Mycobacterium tuberculosis bacteria cause the treatable infection tuberculosis (TB). TB typically occurs in the lungs but can affect any part of the body. Not everyone with TB becomes sick. Symptoms of the disease include cough, fatigue, weight loss, fever and night sweats.
TB has 2 stages—latent TB infection (LTBI) and active TB disease. Many people with LTBI never develop active TB disease. Others progress from LTBI to active TB disease—often due to a weakened immune system. Active TB disease can be life-threatening. Always screen patients for TB disease prior to starting on LTBI treatment. You can find our Tuberculosis Infection Screening Form here.
TB Disease (Active TB)
- May show symptoms.
- May feel ill.
- May be contagious.
- Have positive TB test results.
- If TB is in their lungs, will have abnormal chest x-rays.
- Requires treatment to be cured
TB Infection (Latent TB)
- Do not show symptoms.
- Do not feel ill.
- Not contagious.
- May have positive TB skin reaction and blood tests.
- Usually have normal chest x-ray.
- May develop active TB disease, if left untreated.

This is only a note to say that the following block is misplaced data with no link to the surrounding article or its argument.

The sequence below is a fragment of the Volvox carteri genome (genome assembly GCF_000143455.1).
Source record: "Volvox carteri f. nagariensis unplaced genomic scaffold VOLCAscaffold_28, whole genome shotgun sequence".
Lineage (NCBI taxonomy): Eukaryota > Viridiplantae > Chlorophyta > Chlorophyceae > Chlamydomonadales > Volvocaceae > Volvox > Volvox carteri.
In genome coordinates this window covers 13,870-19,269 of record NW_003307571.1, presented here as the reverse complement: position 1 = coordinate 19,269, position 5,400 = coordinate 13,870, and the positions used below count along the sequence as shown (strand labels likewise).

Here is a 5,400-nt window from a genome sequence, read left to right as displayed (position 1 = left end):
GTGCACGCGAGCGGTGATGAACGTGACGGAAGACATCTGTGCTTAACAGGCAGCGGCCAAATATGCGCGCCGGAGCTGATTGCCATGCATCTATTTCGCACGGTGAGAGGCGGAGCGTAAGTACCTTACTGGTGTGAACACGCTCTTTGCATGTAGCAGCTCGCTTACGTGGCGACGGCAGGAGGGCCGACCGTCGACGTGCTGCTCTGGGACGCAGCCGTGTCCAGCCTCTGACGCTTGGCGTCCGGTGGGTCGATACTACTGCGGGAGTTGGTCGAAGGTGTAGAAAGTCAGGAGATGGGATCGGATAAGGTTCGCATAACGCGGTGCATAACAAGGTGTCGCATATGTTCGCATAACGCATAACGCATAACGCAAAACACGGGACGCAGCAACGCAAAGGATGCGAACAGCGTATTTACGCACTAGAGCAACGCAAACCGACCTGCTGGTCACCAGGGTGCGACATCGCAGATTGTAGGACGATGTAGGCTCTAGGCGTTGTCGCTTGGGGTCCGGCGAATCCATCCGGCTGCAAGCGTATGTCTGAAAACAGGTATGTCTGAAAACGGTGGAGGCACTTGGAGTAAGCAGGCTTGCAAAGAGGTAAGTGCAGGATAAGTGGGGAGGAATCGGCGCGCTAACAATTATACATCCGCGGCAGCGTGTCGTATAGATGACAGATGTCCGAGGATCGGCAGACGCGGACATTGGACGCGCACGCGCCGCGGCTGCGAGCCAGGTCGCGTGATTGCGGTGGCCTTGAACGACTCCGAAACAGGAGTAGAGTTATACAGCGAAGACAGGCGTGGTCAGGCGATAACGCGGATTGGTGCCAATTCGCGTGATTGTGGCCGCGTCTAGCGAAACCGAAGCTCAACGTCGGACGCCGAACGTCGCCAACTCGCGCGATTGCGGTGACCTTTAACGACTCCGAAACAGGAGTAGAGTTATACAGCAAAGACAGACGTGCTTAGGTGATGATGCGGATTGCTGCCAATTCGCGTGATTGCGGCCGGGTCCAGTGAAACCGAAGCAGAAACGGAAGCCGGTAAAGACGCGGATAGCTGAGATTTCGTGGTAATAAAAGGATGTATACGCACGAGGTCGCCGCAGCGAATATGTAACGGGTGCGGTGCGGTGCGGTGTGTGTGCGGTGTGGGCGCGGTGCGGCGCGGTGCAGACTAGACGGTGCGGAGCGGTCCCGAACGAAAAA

- Groups at higher risk of progression to TB disease include:
- Children under 5
- Persons living with HIV
- Persons living with uncontrolled diabetes
Report suspected cases immediately.
Call the reporting line (360) 728-2235 AND fax the Tuberculosis test results to the confidential fax (360) 813-1168.
Health Advisory: Tuberculosis Updates
- TB Laboratory Diagnostics Summary – Washington Department of Health.
- TB Screening
- TB Infection Screening Form – Kitsap Public Health.
- Adult TB Risk Assessment
- Pediatric TB Risk Assessment
- TB Symptom Screening
- TB Disease Risk Calculator
- Treating TB Disease
- Treating LTBI (always rule out active TB before treating LTBI)
- Window Prophylaxis
- Disease Reporting Requirements for TB – Washington State Department of Health.
- TB Project ECHO – Weekly clinical consults for TB and LTBI.
- TB Toolkit for Healthcare Providers—Washington State Department of Health.
- LTBI Treatment Quick Guide for Healthcare Providers—Washington State Department of Health.
- TB Discharge Treatment Plan – Washington State Department of Health.
- TB 101 for Healthcare Workers—CDC web-based training.
- TB Provider Education and Training – CDC.
- Tuberculosis Skin Test Record – Washington Department of Health.
- Tuberculosis Data and Statistics – CDC.